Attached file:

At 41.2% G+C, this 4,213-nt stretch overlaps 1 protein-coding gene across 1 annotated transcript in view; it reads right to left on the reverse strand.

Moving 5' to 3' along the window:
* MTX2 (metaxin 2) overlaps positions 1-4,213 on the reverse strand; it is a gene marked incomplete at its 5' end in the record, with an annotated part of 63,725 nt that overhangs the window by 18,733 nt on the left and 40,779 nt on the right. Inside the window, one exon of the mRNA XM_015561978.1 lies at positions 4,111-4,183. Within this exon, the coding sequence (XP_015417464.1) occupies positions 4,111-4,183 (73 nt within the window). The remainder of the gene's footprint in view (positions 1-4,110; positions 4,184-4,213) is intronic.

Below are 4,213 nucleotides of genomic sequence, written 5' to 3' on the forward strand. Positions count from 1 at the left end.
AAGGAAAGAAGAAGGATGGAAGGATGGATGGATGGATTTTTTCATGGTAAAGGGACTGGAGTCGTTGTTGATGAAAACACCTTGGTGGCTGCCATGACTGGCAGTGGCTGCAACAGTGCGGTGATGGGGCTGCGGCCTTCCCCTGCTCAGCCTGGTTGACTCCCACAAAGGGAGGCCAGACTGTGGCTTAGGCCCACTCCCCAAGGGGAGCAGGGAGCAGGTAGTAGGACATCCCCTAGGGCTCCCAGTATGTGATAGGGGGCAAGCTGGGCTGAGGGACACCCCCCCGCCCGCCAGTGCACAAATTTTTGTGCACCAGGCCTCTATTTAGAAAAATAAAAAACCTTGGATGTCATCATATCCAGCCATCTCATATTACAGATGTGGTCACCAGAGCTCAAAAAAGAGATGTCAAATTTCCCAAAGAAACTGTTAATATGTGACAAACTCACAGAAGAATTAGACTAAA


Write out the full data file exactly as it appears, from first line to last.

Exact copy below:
At 41.2% G+C, this 4,213-nt stretch overlaps 1 protein-coding gene across 1 annotated transcript in view; it reads right to left on the reverse strand.

Moving 5' to 3' along the window:
* MTX2 (metaxin 2) overlaps positions 1-4,213 on the reverse strand; it is a gene marked incomplete at its 5' end in the record, with an annotated part of 63,725 nt that overhangs the window by 18,733 nt on the left and 40,779 nt on the right. Inside the window, one exon of the mRNA XM_015561978.1 lies at positions 4,111-4,183. Within this exon, the coding sequence (XP_015417464.1) occupies positions 4,111-4,183 (73 nt within the window). The remainder of the gene's footprint in view (positions 1-4,110; positions 4,184-4,213) is intronic.

Below are 4,213 nucleotides of genomic sequence, written 5' to 3' on the forward strand. Positions count from 1 at the left end.
AAGGAAAGAAGAAGGATGGAAGGATGGATGGATGGATTTTTTCATGGTAAAGGGACTGGAGTCGTTGTTGATGAAAACACCTTGGTGGCTGCCATGACTGGCAGTGGCTGCAACAGTGCGGTGATGGGGCTGCGGCCTTCCCCTGCTCAGCCTGGTTGACTCCCACAAAGGGAGGCCAGACTGTGGCTTAGGCCCACTCCCCAAGGGGAGCAGGGAGCAGGTAGTAGGACATCCCCTAGGGCTCCCAGTATGTGATAGGGGGCAAGCTGGGCTGAGGGACACCCCCCCGCCCGCCAGTGCACAAATTTTTGTGCACCAGGCCTCTATTTAGAAAAATAAAAAACCTTGGATGTCATCATATCCAGCCATCTCATATTACAGATGTGGTCACCAGAGCTCAAAAAAGAGATGTCAAATTTCCCAAAGAAACTGTTAATATGTGACAAACTCACAGAAGAATTAGACTAAA